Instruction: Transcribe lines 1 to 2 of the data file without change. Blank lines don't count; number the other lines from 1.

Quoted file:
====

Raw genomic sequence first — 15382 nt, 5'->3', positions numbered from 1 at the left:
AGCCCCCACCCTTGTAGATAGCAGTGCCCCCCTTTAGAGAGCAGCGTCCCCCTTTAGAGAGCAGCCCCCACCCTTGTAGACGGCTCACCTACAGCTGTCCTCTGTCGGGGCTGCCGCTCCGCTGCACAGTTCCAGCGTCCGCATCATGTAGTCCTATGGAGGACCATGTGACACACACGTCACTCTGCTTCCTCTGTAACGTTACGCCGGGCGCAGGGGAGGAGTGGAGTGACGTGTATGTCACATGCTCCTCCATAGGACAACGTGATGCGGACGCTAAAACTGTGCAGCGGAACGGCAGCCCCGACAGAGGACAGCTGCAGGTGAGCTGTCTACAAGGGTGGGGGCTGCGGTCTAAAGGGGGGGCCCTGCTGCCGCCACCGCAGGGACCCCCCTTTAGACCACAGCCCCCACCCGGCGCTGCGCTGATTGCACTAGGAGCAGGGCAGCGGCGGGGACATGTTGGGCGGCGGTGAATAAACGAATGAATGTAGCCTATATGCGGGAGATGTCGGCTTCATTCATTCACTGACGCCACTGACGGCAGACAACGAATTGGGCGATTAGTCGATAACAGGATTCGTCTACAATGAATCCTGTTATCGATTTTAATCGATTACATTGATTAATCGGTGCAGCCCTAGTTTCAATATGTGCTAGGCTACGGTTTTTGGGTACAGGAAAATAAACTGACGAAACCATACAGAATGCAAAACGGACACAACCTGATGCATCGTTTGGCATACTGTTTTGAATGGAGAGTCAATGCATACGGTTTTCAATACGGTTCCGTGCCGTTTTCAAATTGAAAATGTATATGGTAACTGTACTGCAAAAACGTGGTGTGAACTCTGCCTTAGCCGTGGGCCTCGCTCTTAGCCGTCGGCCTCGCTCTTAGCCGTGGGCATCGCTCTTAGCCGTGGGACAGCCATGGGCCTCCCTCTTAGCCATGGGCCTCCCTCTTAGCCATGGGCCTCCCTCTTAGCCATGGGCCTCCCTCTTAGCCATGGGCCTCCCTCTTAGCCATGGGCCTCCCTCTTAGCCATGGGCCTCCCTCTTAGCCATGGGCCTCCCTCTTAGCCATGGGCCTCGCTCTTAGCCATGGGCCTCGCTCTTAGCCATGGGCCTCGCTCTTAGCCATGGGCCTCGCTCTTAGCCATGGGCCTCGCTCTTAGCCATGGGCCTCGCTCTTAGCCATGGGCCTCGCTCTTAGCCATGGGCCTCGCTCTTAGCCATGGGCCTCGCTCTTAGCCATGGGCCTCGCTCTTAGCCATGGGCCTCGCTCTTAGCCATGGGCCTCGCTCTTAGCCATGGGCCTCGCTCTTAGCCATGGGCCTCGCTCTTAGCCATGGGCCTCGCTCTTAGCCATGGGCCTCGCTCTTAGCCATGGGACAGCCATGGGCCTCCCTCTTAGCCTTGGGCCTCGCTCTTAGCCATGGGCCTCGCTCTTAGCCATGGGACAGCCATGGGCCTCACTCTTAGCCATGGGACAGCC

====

Raw genomic sequence first — 15382 nt, 5'->3', positions numbered from 1 at the left:
AGCCCCCACCCTTGTAGATAGCAGTGCCCCCCTTTAGAGAGCAGCGTCCCCCTTTAGAGAGCAGCCCCCACCCTTGTAGACGGCTCACCTACAGCTGTCCTCTGTCGGGGCTGCCGCTCCGCTGCACAGTTCCAGCGTCCGCATCATGTAGTCCTATGGAGGACCATGTGACACACACGTCACTCTGCTTCCTCTGTAACGTTACGCCGGGCGCAGGGGAGGAGTGGAGTGACGTGTATGTCACATGCTCCTCCATAGGACAACGTGATGCGGACGCTAAAACTGTGCAGCGGAACGGCAGCCCCGACAGAGGACAGCTGCAGGTGAGCTGTCTACAAGGGTGGGGGCTGCGGTCTAAAGGGGGGGCCCTGCTGCCGCCACCGCAGGGACCCCCCTTTAGACCACAGCCCCCACCCGGCGCTGCGCTGATTGCACTAGGAGCAGGGCAGCGGCGGGGACATGTTGGGCGGCGGTGAATAAACGAATGAATGTAGCCTATATGCGGGAGATGTCGGCTTCATTCATTCACTGACGCCACTGACGGCAGACAACGAATTGGGCGATTAGTCGATAACAGGATTCGTCTACAATGAATCCTGTTATCGATTTTAATCGATTACATTGATTAATCGGTGCAGCCCTAGTTTCAATATGTGCTAGGCTACGGTTTTTGGGTACAGGAAAATAAACTGACGAAACCATACAGAATGCAAAACGGACACAACCTGATGCATCGTTTGGCATACTGTTTTGAATGGAGAGTCAATGCATACGGTTTTCAATACGGTTCCGTGCCGTTTTCAAATTGAAAATGTATATGGTAACTGTACTGCAAAAACGTGGTGTGAACTCTGCCTTAGCCGTGGGCCTCGCTCTTAGCCGTCGGCCTCGCTCTTAGCCGTGGGCATCGCTCTTAGCCGTGGGACAGCCATGGGCCTCCCTCTTAGCCATGGGCCTCCCTCTTAGCCATGGGCCTCCCTCTTAGCCATGGGCCTCCCTCTTAGCCATGGGCCTCCCTCTTAGCCATGGGCCTCCCTCTTAGCCATGGGCCTCCCTCTTAGCCATGGGCCTCCCTCTTAGCCATGGGCCTCGCTCTTAGCCATGGGCCTCGCTCTTAGCCATGGGCCTCGCTCTTAGCCATGGGCCTCGCTCTTAGCCATGGGCCTCGCTCTTAGCCATGGGCCTCGCTCTTAGCCATGGGCCTCGCTCTTAGCCATGGGCCTCGCTCTTAGCCATGGGCCTCGCTCTTAGCCATGGGCCTCGCTCTTAGCCATGGGCCTCGCTCTTAGCCATGGGCCTCGCTCTTAGCCATGGGCCTCGCTCTTAGCCATGGGCCTCGCTCTTAGCCATGGGCCTCGCTCTTAGCCATGGGCCTCGCTCTTAGCCATGGGACAGCCATGGGCCTCCCTCTTAGCCTTGGGCCTCGCTCTTAGCCATGGGCCTCGCTCTTAGCCATGGGACAGCCATGGGCCTCACTCTTAGCCATGGGACAGCC